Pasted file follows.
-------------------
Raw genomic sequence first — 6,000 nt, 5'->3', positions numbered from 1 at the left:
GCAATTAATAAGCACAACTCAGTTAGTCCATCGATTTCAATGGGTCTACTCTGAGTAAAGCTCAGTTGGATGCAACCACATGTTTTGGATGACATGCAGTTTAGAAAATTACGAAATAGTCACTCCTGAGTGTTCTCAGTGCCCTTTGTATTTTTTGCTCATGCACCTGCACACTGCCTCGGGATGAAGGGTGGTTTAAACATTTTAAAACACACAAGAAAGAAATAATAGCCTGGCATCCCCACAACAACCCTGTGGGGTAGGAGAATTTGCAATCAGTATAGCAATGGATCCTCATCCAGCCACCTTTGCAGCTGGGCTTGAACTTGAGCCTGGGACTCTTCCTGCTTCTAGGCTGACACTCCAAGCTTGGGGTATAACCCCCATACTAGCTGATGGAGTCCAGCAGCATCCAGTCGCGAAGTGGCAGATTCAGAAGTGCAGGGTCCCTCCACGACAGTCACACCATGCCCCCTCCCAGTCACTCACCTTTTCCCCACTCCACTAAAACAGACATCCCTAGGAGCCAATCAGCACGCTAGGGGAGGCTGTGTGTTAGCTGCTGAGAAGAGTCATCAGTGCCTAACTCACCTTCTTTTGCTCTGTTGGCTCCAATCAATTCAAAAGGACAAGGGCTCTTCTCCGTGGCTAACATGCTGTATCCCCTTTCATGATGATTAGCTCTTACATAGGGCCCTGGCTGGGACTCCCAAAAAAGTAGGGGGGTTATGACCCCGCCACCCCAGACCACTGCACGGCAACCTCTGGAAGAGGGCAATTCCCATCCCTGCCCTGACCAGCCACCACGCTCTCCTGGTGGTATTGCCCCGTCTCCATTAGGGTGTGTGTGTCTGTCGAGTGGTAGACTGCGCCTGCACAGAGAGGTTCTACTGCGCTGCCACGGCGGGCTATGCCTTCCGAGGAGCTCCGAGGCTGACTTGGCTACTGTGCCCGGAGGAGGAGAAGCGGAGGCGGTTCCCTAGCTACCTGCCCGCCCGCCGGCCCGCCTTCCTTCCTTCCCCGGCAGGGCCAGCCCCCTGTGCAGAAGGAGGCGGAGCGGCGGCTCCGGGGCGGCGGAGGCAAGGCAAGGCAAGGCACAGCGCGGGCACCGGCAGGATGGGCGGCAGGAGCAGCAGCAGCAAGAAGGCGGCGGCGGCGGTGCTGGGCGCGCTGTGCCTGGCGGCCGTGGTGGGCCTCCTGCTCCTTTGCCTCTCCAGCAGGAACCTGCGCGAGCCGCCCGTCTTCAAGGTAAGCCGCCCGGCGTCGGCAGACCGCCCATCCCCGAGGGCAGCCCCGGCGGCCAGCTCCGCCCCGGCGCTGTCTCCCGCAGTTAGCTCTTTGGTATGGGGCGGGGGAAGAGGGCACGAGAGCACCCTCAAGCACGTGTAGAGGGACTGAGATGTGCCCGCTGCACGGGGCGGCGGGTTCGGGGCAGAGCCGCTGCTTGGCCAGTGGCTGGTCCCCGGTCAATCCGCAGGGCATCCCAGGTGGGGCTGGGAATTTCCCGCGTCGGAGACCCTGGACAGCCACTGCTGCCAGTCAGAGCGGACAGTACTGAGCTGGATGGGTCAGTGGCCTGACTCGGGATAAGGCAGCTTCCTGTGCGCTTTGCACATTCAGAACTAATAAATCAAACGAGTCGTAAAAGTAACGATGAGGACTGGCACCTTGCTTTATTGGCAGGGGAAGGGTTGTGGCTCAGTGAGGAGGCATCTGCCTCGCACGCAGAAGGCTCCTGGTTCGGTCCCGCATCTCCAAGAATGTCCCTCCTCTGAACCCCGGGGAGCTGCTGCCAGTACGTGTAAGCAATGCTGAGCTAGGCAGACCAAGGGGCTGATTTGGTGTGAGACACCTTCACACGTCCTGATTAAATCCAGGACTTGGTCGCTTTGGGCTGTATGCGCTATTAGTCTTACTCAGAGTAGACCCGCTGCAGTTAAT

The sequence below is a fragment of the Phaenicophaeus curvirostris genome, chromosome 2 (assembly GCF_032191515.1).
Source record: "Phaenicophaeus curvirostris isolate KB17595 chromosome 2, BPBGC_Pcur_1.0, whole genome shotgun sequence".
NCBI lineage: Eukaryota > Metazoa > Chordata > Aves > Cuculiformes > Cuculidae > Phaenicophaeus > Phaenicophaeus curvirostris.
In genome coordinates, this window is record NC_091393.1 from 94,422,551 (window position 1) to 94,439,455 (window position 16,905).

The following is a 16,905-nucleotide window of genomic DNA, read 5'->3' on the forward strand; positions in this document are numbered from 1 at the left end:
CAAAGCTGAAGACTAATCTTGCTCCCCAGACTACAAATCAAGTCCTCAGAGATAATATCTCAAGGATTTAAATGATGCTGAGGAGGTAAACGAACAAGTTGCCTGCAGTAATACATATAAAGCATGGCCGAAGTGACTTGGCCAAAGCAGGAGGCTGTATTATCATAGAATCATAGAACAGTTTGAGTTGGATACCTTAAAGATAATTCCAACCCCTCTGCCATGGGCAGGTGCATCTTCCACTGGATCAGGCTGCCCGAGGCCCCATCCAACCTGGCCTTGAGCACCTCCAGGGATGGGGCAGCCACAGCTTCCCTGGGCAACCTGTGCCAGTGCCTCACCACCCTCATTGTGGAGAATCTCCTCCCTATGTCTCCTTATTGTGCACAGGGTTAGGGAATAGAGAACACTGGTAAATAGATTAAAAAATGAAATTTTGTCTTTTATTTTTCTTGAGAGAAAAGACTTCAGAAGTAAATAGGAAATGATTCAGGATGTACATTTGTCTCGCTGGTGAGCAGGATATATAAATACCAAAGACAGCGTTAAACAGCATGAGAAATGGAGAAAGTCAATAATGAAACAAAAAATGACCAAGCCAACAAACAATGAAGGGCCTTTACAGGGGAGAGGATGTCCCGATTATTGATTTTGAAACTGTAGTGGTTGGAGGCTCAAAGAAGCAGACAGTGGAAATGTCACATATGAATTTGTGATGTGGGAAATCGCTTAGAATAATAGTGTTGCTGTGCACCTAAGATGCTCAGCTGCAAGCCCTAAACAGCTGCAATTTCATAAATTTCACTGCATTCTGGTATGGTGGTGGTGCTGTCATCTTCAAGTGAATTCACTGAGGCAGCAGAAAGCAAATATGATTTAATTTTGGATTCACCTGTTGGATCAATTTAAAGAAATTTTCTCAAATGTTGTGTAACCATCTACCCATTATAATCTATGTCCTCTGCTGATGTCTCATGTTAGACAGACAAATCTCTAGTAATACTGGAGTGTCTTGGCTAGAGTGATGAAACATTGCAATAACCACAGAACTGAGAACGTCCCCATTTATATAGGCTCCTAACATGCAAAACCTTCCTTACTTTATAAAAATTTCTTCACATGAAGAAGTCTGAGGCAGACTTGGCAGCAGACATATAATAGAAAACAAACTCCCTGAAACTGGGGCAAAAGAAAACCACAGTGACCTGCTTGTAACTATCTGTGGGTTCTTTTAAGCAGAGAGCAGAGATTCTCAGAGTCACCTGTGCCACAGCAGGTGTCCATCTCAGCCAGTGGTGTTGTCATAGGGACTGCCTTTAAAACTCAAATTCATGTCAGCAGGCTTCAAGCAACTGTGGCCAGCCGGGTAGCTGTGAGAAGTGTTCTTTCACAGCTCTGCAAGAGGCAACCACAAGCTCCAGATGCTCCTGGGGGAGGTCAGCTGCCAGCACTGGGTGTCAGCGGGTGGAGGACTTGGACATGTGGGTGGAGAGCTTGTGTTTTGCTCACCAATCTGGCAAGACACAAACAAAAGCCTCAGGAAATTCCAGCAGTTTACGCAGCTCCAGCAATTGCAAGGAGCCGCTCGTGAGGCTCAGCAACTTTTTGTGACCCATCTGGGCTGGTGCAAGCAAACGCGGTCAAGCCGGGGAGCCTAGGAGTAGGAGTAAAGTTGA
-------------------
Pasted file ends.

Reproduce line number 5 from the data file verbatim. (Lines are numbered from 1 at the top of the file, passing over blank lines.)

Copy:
NCBI lineage: Eukaryota > Metazoa > Chordata > Aves > Cuculiformes > Cuculidae > Phaenicophaeus > Phaenicophaeus curvirostris.